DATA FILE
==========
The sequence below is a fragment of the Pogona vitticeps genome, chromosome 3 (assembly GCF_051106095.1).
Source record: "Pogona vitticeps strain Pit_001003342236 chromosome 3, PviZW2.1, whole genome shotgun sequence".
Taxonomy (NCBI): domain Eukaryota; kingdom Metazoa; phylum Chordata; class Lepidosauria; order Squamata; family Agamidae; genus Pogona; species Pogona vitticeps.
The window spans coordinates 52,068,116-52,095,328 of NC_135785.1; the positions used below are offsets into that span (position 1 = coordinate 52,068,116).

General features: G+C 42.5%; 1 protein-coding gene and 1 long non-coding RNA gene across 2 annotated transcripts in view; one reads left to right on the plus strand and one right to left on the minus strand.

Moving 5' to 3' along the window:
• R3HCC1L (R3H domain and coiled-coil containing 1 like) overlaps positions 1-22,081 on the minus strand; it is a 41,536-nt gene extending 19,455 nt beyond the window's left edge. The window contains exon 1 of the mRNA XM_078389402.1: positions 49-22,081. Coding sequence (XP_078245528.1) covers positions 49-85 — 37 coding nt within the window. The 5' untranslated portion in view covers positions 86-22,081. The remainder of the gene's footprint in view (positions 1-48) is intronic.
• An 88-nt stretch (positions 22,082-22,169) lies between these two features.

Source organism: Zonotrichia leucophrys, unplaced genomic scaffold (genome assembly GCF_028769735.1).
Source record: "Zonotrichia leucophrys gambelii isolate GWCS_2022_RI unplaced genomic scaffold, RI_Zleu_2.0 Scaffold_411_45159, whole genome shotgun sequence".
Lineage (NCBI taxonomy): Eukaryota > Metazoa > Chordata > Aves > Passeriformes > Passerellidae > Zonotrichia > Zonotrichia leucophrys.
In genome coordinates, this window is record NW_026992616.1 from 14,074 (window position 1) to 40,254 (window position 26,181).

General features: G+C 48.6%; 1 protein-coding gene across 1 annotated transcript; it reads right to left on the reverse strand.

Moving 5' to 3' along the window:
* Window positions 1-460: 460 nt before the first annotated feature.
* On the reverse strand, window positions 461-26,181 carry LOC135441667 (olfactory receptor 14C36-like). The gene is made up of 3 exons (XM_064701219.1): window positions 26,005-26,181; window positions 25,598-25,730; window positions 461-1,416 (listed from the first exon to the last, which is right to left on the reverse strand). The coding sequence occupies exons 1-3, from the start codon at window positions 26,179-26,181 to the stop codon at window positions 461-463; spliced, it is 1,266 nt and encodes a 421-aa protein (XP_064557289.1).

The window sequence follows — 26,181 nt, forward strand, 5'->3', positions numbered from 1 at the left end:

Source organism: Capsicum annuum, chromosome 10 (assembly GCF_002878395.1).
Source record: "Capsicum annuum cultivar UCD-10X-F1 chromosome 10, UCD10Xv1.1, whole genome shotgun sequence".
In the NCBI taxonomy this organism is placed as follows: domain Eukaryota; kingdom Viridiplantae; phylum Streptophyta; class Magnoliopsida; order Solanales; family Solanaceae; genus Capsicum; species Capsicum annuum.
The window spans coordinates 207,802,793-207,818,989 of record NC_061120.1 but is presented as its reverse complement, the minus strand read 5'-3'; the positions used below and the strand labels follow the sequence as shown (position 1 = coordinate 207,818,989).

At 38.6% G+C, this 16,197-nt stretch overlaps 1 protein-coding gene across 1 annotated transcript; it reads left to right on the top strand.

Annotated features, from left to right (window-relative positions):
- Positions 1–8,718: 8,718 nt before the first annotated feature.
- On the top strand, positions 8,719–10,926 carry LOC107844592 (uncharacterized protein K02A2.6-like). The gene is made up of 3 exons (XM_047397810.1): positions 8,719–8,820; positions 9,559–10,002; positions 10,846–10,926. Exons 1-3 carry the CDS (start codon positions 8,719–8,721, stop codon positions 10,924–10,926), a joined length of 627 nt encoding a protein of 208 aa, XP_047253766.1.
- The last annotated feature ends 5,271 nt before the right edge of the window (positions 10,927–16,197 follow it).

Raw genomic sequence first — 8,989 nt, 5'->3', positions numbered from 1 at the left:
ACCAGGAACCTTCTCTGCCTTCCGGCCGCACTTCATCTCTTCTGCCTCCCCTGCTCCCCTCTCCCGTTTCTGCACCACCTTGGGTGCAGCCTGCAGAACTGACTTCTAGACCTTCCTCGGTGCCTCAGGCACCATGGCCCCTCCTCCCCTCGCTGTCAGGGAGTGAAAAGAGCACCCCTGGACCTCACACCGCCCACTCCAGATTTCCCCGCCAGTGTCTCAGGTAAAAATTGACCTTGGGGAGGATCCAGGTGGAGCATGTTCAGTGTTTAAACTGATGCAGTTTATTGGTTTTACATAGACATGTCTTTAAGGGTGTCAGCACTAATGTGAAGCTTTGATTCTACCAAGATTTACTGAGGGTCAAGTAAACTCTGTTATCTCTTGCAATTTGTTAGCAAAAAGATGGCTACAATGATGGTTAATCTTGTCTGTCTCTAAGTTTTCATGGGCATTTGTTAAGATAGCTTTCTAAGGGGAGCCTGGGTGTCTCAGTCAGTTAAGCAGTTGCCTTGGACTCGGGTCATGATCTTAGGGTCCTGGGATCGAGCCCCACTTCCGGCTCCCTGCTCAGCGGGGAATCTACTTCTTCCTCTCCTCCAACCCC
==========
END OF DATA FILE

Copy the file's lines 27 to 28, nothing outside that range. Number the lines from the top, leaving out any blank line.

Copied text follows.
Raw genomic sequence first — 8,989 nt, 5'->3', positions numbered from 1 at the left:
ACCAGGAACCTTCTCTGCCTTCCGGCCGCACTTCATCTCTTCTGCCTCCCCTGCTCCCCTCTCCCGTTTCTGCACCACCTTGGGTGCAGCCTGCAGAACTGACTTCTAGACCTTCCTCGGTGCCTCAGGCACCATGGCCCCTCCTCCCCTCGCTGTCAGGGAGTGAAAAGAGCACCCCTGGACCTCACACCGCCCACTCCAGATTTCCCCGCCAGTGTCTCAGGTAAAAATTGACCTTGGGGAGGATCCAGGTGGAGCATGTTCAGTGTTTAAACTGATGCAGTTTATTGGTTTTACATAGACATGTCTTTAAGGGTGTCAGCACTAATGTGAAGCTTTGATTCTACCAAGATTTACTGAGGGTCAAGTAAACTCTGTTATCTCTTGCAATTTGTTAGCAAAAAGATGGCTACAATGATGGTTAATCTTGTCTGTCTCTAAGTTTTCATGGGCATTTGTTAAGATAGCTTTCTAAGGGGAGCCTGGGTGTCTCAGTCAGTTAAGCAGTTGCCTTGGACTCGGGTCATGATCTTAGGGTCCTGGGATCGAGCCCCACTTCCGGCTCCCTGCTCAGCGGGGAATCTACTTCTTCCTCTCCTCCAACCCC